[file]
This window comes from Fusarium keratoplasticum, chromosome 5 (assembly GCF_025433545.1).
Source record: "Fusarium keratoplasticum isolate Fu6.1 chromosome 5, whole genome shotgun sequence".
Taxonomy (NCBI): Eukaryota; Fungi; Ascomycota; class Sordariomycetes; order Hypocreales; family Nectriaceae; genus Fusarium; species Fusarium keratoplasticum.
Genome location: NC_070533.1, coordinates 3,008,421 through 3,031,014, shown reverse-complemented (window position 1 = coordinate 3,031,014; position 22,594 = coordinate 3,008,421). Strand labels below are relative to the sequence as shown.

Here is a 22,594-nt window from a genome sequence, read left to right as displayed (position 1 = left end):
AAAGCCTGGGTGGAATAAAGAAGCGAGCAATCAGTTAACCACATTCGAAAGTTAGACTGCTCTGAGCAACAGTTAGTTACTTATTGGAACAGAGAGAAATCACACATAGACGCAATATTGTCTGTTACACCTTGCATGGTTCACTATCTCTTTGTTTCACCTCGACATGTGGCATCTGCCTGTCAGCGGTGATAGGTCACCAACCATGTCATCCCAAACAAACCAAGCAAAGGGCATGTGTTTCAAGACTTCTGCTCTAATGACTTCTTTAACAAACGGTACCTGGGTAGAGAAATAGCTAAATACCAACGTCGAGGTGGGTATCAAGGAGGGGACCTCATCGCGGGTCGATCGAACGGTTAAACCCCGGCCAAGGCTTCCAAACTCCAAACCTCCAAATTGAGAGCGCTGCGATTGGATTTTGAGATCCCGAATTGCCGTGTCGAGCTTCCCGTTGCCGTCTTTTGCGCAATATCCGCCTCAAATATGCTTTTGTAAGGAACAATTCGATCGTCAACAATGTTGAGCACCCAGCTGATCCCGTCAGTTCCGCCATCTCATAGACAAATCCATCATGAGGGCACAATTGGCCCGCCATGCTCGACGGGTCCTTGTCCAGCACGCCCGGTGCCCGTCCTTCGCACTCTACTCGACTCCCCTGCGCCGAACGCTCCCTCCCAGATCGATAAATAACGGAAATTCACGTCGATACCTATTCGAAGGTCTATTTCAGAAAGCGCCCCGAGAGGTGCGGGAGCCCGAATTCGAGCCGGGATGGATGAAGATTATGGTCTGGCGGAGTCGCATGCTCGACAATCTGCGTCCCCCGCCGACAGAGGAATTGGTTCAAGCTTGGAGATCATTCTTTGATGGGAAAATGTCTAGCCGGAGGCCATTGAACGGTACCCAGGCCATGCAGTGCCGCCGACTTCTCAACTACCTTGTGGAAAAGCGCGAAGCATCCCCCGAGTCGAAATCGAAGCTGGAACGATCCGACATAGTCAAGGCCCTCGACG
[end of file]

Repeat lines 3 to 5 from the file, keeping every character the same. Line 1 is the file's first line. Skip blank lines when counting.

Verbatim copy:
Taxonomy (NCBI): Eukaryota; Fungi; Ascomycota; class Sordariomycetes; order Hypocreales; family Nectriaceae; genus Fusarium; species Fusarium keratoplasticum.
Genome location: NC_070533.1, coordinates 3,008,421 through 3,031,014, shown reverse-complemented (window position 1 = coordinate 3,031,014; position 22,594 = coordinate 3,008,421). Strand labels below are relative to the sequence as shown.

Here is a 22,594-nt window from a genome sequence, read left to right as displayed (position 1 = left end):